More than 120 animals found on woman’s property despite disqualification order
A woman who was disqualified from owning animals for a period of five years blatantly ignored her court order, with SPCA discovering more than 120 animals on her property.
The woman was sentenced at the Hamilton District Court this week after being found guilty at a three-day trial in April to one charge of breaching a disqualification order. She was sentenced to two years of intensive supervision and was ordered to pay reparation costs of $3000.
On 1 November 2017, she was originally sentenced on one charge of ill-treatment, one charge of failing to ensure an injured animal received treatment to alleviate unreasonable or unnecessary pain and distress, and three charges of failing to ensure the physical, health and behavioural needs of an animal were met.
However, between November 2019 and March 2020, SPCA received several calls that the woman was breaching her disqualification order. As a result, SPCA and Police executed a search warrant at her property.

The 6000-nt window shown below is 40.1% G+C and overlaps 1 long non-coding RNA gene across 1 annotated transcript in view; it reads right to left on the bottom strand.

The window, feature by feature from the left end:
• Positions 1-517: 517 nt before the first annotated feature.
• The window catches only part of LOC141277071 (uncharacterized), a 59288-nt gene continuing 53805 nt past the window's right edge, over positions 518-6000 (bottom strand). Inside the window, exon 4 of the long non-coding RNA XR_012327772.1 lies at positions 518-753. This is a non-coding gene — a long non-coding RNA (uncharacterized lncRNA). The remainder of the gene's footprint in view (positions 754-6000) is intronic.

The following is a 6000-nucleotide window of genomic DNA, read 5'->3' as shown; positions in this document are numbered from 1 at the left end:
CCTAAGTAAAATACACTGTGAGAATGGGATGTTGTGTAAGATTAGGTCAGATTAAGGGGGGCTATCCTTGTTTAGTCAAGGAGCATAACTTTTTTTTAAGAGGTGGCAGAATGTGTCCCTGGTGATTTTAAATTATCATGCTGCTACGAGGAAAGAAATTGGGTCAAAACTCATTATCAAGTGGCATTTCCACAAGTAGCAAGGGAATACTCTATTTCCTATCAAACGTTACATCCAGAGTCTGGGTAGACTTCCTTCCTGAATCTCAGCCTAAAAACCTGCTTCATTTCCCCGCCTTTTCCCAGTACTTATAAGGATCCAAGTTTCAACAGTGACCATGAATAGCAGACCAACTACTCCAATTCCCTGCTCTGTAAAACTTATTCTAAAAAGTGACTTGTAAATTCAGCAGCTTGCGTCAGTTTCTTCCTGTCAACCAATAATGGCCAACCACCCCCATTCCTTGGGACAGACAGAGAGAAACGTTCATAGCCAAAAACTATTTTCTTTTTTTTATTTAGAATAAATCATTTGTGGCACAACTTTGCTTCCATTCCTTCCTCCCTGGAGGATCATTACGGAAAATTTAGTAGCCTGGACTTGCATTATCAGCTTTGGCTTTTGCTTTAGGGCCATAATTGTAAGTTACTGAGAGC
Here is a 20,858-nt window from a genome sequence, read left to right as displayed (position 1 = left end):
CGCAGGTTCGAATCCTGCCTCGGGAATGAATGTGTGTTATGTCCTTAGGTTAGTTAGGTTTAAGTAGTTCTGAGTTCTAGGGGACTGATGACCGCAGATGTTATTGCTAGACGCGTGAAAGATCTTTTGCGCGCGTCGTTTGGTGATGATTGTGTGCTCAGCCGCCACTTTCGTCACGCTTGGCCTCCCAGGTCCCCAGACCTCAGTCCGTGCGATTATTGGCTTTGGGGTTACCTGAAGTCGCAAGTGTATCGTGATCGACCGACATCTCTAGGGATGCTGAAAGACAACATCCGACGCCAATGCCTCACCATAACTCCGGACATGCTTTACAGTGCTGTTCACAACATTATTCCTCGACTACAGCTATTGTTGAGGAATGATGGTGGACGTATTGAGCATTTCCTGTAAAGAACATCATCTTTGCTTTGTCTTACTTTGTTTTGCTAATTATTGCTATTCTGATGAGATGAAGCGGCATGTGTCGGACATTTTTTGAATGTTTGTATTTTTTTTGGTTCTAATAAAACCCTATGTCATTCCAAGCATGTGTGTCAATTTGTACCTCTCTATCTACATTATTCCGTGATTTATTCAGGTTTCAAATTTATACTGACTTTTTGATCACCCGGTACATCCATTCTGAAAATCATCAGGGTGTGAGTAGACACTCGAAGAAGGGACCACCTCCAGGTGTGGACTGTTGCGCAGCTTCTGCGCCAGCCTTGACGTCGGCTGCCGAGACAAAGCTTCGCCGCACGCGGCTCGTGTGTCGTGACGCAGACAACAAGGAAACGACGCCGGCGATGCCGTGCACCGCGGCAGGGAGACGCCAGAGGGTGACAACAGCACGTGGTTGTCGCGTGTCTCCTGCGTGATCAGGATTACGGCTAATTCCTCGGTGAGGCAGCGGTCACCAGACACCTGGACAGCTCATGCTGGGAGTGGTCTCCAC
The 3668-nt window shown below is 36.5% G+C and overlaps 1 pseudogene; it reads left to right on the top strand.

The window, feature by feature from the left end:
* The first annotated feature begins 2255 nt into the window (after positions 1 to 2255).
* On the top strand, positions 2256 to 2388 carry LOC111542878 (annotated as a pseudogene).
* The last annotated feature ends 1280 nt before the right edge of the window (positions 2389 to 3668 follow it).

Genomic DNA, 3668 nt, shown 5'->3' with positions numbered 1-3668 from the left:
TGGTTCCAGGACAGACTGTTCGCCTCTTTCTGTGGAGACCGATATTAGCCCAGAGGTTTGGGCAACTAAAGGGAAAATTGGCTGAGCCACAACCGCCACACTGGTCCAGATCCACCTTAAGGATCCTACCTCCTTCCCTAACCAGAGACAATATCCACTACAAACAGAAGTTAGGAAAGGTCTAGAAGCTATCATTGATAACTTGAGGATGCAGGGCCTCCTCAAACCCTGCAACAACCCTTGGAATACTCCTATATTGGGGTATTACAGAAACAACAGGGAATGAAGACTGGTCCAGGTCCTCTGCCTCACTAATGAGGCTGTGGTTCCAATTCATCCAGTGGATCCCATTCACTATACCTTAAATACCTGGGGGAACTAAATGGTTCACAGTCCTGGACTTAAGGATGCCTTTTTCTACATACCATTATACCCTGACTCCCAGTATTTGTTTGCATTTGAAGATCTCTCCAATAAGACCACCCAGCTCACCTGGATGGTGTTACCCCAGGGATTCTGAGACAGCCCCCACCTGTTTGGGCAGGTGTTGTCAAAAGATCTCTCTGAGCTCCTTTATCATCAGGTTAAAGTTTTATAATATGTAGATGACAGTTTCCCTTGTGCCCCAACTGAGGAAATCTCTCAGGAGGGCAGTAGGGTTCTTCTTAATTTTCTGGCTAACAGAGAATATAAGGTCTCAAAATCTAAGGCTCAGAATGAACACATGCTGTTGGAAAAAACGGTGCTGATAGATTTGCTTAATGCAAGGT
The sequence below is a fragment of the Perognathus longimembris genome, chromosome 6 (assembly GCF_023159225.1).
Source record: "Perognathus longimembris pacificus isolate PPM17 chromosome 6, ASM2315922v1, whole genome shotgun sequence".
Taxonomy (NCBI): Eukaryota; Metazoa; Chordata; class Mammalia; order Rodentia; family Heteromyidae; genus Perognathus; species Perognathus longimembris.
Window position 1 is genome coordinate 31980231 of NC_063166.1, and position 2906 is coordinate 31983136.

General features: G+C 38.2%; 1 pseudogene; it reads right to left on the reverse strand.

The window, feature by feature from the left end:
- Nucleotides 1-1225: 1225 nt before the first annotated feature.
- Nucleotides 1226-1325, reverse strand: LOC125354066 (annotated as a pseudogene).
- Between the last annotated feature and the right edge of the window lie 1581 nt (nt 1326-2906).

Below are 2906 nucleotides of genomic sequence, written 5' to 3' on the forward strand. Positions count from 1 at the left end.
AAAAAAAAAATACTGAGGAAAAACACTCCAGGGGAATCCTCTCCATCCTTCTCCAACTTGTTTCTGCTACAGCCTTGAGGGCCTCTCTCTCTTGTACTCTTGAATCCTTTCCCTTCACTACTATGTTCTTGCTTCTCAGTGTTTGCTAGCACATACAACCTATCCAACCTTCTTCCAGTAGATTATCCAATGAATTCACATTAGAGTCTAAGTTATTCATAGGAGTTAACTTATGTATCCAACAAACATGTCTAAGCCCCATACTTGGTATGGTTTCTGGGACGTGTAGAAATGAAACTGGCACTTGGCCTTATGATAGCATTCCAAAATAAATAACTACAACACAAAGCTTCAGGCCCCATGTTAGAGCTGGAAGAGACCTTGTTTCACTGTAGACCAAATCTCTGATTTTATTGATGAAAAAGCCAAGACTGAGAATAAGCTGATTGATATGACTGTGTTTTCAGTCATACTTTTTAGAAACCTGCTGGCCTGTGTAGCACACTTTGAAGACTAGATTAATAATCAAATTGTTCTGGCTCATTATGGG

It was there they discovered seven cows, seven dogs, two cats, 27 sheep and 80 chickens. Two dogs, two cats and three chickens were inside the dwelling at the time. All animals that were able to be contained were seized and removed from the property.
During the search warrant, she opened a vehicle on the property and removed several chickens from a cage inside.
The defendant told SPCA Inspectors she was not the legal owner of any of the animals, and that they were in fact owned by a charitable trust, and that she and two other people ran the trust. She then confirmed that she owned the property and that she leased it to the Trust, of which she was a trustee.
The defendant told SPCA she was aware there was an order in place preventing her from having animals, and when offered the opportunity to surrender the animals to SPCA, she declined.
SPCA CEO Robyn Kiddle says it was despicable that the defendant knowingly breached her disqualification order.
“Our inspectors work incredibly hard to prevent animals from suffering,” says Ms Kiddle. “Finding 123 animals on a property during a five-year ban period shows an absolute disregard for the law and the work our inspectors are trying to do.
“This person was originally sentenced for ill treatment and failing to ensure an animal received the care it needed. There is clearly no remorse here, or respect for the law regarding the number of animals on the property. Our Inspectors fight hard for justice, but this feels like a slap in the face. I can only hope that this time the message gets through.”
The defendant was again disqualified from owning animals for five years.